Trek Allant WSD £450.00 This is the female-specific version of Trek’s dependable, multi-geared hybrid, combining strength and durability with a healthy amount of comfort. Practical through and through, it comes with a front rack fitted as standard along with colour-matched mudguards and an alloy kickstand. The Allant is available in a men’s version too. www.trekbikes.com

www.cyclescheme.co.uk 45


P

9RR 2.9 3 £ *

tough under fire With a disc cylinder, dual locking levers and a 10mm hardened steel chain, the Master Lock® Mini U-Bar lock* will keep your bike safe, secure and exactly where you locked it. Your bike deserves the best - Protect what you love with Master Lock® Bike Security.

To view the full range and find your nearest stockist please visit www.fisheroutdoor.co.uk/masterlock


Spring /Summer 2011

Example

Package

Add safety equipment for the full bike-to-work experience!

£84 9.0 0

Wh yte Cale don ian

£2 Niteri 6.99 www de Bug co

m .niteri der.co bo .uk

£24 .99

Kryp www tonite K .kryp rypto tonit elock flex .com

99 £M5adis9on.Priisdoen.co.uk .mad www

Total retail price

£960.97 Example savings

Price after savings for basic rate tax payer

£544.55

Price after savings for higher rate tax payer

£464.47

Higher rate

Basic rate

40% Tax, 2% NI, 20% VAT

20% Tax, 12% NI, 20% VAT

This is an example of how savings are made for basic and higher rate tax payers on this bike package hired over a 12 month period.

Bike package retail price

£960.97

Bike package retail price

£960.97

Income tax, VAT & NI saved

£416.42

Income tax, VAT & NI saved

£496.50

Savings will be affected by your personal level of taxation. Not all employers can pass on VAT savings.

Gross monthly repayments

£66.73

Gross monthly repayments

£66.73

Net monthly payments

£45.38

Net monthly payments

£38.71

Total cost of bike package

£544.45

Total cost of bike package

£464.47

EUA payment

£56.06

EUA payment

£56.06

Total saving at end of EUA

£360.36

Total saving at end of EUA

£440.44

At the end of the hire period you may be given the option to continue to use the bike by paying a small one off deposit and signing an Extended Use Agreement (EUA) with Cyclescheme. There are no further rental payments during the EUA period. This option will maximise your savings via the scheme (see page 6 for more details).

46

Example Cyclescheme savings for basic and higher rate tax payers

End of hire

End of hire


essentials Spring/Summer 2011

e kit We give you the lowdown on the bik

Locks Protect your bike with a dependable lock. Here are eight that you can rely on…

Kryptonite Kryptoflex Combination Lock £24.99

You’ll want to secure your frame with something sturdier, but you can thread this 180mm cable through your front wheel and saddle rails, for example, to deter thieves from making off with your components. It fits to its own bracket and is available in a keyed version if you prefer. www.kryptonitelock.com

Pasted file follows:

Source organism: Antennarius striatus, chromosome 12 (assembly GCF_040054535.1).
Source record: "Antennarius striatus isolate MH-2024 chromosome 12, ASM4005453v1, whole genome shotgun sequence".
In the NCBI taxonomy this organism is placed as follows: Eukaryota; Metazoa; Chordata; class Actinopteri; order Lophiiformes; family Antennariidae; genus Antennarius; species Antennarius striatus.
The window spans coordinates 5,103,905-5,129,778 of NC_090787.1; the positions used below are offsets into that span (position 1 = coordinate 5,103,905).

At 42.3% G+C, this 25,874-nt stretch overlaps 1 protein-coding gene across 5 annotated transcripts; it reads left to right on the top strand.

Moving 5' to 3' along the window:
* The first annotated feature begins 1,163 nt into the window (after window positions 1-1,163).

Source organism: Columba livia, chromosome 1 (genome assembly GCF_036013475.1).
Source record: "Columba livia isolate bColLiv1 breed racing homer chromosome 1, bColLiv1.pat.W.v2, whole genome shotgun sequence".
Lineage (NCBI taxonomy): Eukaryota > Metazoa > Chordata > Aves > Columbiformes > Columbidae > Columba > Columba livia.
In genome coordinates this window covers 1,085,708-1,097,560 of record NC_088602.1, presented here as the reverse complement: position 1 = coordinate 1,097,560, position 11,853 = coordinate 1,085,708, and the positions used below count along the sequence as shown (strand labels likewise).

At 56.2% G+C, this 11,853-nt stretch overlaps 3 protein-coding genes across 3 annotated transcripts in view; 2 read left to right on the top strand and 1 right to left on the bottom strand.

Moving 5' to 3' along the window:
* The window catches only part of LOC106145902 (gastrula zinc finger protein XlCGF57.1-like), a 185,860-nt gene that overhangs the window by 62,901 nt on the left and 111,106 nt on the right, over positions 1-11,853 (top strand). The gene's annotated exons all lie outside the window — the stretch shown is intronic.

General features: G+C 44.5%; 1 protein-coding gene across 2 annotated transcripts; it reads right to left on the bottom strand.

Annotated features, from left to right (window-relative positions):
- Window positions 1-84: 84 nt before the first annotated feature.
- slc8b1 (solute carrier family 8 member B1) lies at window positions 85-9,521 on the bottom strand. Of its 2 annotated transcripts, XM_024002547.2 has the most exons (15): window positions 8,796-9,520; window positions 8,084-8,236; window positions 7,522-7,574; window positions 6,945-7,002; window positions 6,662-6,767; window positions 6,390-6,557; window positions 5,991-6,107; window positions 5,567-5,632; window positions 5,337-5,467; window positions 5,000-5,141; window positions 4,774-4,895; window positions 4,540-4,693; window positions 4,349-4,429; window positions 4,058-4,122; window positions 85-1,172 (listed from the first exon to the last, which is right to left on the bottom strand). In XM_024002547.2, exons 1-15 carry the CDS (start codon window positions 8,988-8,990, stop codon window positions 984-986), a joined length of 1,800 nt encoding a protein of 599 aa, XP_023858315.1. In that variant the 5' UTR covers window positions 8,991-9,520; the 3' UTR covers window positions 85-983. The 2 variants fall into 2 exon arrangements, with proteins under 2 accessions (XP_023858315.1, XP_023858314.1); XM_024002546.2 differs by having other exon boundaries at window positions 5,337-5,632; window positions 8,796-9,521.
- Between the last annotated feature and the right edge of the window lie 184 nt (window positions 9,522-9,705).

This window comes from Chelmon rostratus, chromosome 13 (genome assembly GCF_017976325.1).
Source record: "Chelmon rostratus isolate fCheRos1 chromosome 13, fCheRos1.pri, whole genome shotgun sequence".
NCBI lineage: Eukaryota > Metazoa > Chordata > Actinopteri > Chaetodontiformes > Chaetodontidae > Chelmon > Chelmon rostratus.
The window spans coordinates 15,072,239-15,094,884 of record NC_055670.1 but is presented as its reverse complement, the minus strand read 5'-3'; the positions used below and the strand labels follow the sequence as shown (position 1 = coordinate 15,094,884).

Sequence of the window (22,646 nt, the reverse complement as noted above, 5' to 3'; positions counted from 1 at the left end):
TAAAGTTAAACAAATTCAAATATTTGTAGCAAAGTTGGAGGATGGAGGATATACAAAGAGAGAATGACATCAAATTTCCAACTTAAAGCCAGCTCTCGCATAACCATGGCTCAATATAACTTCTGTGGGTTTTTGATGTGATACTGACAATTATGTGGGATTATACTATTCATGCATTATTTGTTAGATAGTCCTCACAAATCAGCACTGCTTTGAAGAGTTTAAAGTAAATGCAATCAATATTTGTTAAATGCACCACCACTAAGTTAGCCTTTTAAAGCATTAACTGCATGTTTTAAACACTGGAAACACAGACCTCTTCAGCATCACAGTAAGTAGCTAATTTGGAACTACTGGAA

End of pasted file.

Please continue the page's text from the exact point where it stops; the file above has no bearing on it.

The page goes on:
D

on’t skimp on bike security. A cheap lock may look the part but even the least skilled thief will get through it in no time. Seriously, an expensive bike could disappear in seconds if you don’t protect it properly. For all-out security, a heavy-duty chain and padlock is hard to beat, so that’s a great option if you don’t need to carry it about. If you need something more portable, though, a D-lock (also called a U-lock) or an armoured cable lock is a better choice, and consider using an additional cable lock to prevent any valuable components going walkabout.

Jargon buster

Sold Secure Sold Secure is an independent test house that rates security products on the level of protection they offer. Sold Secure approved bike locks are classified into three categories, bronze, silver and gold, according to the amount of time and the tools needed to get through them.

48

you just can’t do without…

Abus Bordo Folding Lock £69.99

The Bordo lock, which comes with a Sold Secure Bronze rating, is made up of a series of linked plates so it’s flexible enough to fix your bike to all sorts of immoveable objects, and it folds down small into its own frame-mountable case for easy carrying. This is the 90cm model but shorter options are available. www.abus.de


Essential kit: Locks Onguard Beast & Boxer £62.99

You’re not going to want to lug this heavy-duty combo far, but it’s a good option for leaving at a regular locking-up point . The 110cm chain is made of 12mm titanium-enforced steel links that aren’t going to give up easily, while the lock uses an 11mm ultra-hardened steel shackle with a dual deadbolt locking mechanism so it’s virtually impossible to lever open. It’s going to take a well-equipped and determined thief to steal any bike protected by this one. www.onguardlock.com

Abus Mini Futura £54.99

Just 15cm (6in) long, this D-lock is much smaller than most and it weighs only 693g, so it’s an ideal option if travelling light is important to you. The Mini Futura doesn’t have the strength of many hardcore Abus locks but it provides decent security for public areas. Abus are releasing other mini U-locks this year; look out for the Abus U-Mini (£49.99), for example, which has a Sold Secure Silver rating, and the Goldcertified U-Mini 401 (£69.99). www.abus.de